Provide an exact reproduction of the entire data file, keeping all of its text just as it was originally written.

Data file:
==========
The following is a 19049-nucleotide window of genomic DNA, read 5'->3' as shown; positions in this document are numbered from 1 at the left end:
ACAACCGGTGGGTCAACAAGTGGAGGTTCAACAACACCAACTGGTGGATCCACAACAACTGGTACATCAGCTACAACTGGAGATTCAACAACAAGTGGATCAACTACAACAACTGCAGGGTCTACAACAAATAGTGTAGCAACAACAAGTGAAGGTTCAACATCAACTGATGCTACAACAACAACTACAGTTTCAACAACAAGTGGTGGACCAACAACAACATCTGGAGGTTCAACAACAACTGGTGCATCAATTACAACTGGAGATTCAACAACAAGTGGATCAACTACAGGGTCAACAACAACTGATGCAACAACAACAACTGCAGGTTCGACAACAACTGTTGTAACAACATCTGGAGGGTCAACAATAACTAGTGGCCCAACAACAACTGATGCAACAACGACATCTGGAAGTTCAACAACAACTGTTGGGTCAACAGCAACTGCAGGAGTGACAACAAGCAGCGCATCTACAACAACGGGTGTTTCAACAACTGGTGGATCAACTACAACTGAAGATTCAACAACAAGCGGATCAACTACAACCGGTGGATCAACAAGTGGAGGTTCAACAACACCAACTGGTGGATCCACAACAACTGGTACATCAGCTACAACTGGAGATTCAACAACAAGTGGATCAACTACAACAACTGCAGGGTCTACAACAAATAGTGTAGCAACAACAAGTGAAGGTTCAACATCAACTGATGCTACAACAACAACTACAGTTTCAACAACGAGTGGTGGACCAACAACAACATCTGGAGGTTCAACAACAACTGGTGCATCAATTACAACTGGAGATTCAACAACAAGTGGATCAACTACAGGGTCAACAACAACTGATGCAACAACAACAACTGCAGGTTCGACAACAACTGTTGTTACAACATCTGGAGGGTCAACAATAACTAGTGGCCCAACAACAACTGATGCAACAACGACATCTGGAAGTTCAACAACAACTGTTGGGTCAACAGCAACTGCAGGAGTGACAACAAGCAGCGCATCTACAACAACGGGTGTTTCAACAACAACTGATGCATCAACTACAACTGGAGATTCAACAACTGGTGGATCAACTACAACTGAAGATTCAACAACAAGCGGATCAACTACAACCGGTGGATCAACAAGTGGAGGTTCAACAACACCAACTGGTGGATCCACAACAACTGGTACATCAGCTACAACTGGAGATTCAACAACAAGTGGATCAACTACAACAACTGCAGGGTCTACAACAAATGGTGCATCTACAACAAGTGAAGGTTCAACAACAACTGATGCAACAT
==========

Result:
The following is a 19049-nucleotide window of genomic DNA, read 5'->3' as shown; positions in this document are numbered from 1 at the left end:
ACAACCGGTGGGTCAACAAGTGGAGGTTCAACAACACCAACTGGTGGATCCACAACAACTGGTACATCAGCTACAACTGGAGATTCAACAACAAGTGGATCAACTACAACAACTGCAGGGTCTACAACAAATAGTGTAGCAACAACAAGTGAAGGTTCAACATCAACTGATGCTACAACAACAACTACAGTTTCAACAACAAGTGGTGGACCAACAACAACATCTGGAGGTTCAACAACAACTGGTGCATCAATTACAACTGGAGATTCAACAACAAGTGGATCAACTACAGGGTCAACAACAACTGATGCAACAACAACAACTGCAGGTTCGACAACAACTGTTGTAACAACATCTGGAGGGTCAACAATAACTAGTGGCCCAACAACAACTGATGCAACAACGACATCTGGAAGTTCAACAACAACTGTTGGGTCAACAGCAACTGCAGGAGTGACAACAAGCAGCGCATCTACAACAACGGGTGTTTCAACAACTGGTGGATCAACTACAACTGAAGATTCAACAACAAGCGGATCAACTACAACCGGTGGATCAACAAGTGGAGGTTCAACAACACCAACTGGTGGATCCACAACAACTGGTACATCAGCTACAACTGGAGATTCAACAACAAGTGGATCAACTACAACAACTGCAGGGTCTACAACAAATAGTGTAGCAACAACAAGTGAAGGTTCAACATCAACTGATGCTACAACAACAACTACAGTTTCAACAACGAGTGGTGGACCAACAACAACATCTGGAGGTTCAACAACAACTGGTGCATCAATTACAACTGGAGATTCAACAACAAGTGGATCAACTACAGGGTCAACAACAACTGATGCAACAACAACAACTGCAGGTTCGACAACAACTGTTGTTACAACATCTGGAGGGTCAACAATAACTAGTGGCCCAACAACAACTGATGCAACAACGACATCTGGAAGTTCAACAACAACTGTTGGGTCAACAGCAACTGCAGGAGTGACAACAAGCAGCGCATCTACAACAACGGGTGTTTCAACAACAACTGATGCATCAACTACAACTGGAGATTCAACAACTGGTGGATCAACTACAACTGAAGATTCAACAACAAGCGGATCAACTACAACCGGTGGATCAACAAGTGGAGGTTCAACAACACCAACTGGTGGATCCACAACAACTGGTACATCAGCTACAACTGGAGATTCAACAACAAGTGGATCAACTACAACAACTGCAGGGTCTACAACAAATGGTGCATCTACAACAAGTGAAGGTTCAACAACAACTGATGCAACAT